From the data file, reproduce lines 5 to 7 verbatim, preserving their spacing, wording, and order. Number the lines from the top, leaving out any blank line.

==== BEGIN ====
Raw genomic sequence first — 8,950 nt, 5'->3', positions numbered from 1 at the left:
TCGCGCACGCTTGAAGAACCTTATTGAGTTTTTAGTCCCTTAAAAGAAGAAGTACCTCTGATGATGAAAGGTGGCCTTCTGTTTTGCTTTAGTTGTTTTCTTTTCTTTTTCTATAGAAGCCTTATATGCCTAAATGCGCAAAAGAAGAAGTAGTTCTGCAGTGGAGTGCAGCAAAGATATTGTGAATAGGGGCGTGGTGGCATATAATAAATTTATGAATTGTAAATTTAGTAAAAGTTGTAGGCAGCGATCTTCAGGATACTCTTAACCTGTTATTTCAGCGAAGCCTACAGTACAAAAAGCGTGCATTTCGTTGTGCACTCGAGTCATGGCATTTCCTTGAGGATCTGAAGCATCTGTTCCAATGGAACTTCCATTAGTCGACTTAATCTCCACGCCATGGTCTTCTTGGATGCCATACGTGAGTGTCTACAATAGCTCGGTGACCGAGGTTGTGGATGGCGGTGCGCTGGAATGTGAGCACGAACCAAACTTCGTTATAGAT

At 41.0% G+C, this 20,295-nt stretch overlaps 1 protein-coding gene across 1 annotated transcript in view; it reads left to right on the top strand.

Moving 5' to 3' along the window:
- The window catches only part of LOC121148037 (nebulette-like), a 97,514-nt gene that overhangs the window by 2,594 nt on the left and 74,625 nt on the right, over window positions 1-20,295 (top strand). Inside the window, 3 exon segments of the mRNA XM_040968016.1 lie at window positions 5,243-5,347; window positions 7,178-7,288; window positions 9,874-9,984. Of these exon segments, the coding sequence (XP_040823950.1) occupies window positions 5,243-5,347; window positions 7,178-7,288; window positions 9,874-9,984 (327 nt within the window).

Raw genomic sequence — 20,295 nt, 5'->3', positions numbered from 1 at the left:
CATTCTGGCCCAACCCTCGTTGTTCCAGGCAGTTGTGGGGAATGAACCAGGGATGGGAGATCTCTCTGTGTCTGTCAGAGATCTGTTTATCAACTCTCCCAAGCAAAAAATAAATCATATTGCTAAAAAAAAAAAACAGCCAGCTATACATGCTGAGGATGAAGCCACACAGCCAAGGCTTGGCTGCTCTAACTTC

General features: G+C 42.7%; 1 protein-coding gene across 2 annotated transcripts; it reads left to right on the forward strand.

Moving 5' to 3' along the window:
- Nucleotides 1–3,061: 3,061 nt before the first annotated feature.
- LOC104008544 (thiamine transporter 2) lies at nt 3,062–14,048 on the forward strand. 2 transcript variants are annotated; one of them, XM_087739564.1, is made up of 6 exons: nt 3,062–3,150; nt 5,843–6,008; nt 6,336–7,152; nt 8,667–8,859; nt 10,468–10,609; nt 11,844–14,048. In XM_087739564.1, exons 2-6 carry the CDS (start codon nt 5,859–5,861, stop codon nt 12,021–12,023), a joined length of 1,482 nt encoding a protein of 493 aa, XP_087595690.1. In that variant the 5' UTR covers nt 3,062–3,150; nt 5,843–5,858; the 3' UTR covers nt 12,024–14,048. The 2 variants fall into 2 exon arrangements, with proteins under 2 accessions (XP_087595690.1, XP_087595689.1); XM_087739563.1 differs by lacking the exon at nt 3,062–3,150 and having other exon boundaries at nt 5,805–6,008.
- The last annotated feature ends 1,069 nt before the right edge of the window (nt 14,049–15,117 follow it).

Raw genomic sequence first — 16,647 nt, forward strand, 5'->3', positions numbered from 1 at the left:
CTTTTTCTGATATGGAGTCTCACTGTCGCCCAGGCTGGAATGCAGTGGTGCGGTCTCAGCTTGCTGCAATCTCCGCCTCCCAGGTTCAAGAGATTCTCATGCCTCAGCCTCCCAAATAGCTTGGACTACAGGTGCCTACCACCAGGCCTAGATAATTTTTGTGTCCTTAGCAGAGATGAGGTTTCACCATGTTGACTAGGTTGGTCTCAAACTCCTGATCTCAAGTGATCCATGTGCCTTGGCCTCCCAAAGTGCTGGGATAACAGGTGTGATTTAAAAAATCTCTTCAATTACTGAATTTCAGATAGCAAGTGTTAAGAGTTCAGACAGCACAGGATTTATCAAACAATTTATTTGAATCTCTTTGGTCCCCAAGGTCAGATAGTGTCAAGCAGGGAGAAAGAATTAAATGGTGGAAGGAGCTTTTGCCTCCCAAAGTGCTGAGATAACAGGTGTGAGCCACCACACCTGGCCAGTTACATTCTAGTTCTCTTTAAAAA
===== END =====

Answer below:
- The window catches only part of LOC121148037 (nebulette-like), a 97,514-nt gene that overhangs the window by 2,594 nt on the left and 74,625 nt on the right, over window positions 1-20,295 (top strand). Inside the window, 3 exon segments of the mRNA XM_040968016.1 lie at window positions 5,243-5,347; window positions 7,178-7,288; window positions 9,874-9,984. Of these exon segments, the coding sequence (XP_040823950.1) occupies window positions 5,243-5,347; window positions 7,178-7,288; window positions 9,874-9,984 (327 nt within the window).

Raw genomic sequence — 20,295 nt, 5'->3', positions numbered from 1 at the left:
CATTCTGGCCCAACCCTCGTTGTTCCAGGCAGTTGTGGGGAATGAACCAGGGATGGGAGATCTCTCTGTGTCTGTCAGAGATCTGTTTATCAACTCTCCCAAGCAAAAAATAAATCATATTGCTAAAAAAAAAAAACAGCCAGCTATACATGCTGAGGATGAAGCCACACAGCCAAGGCTTGGCTGCTCTAACTTC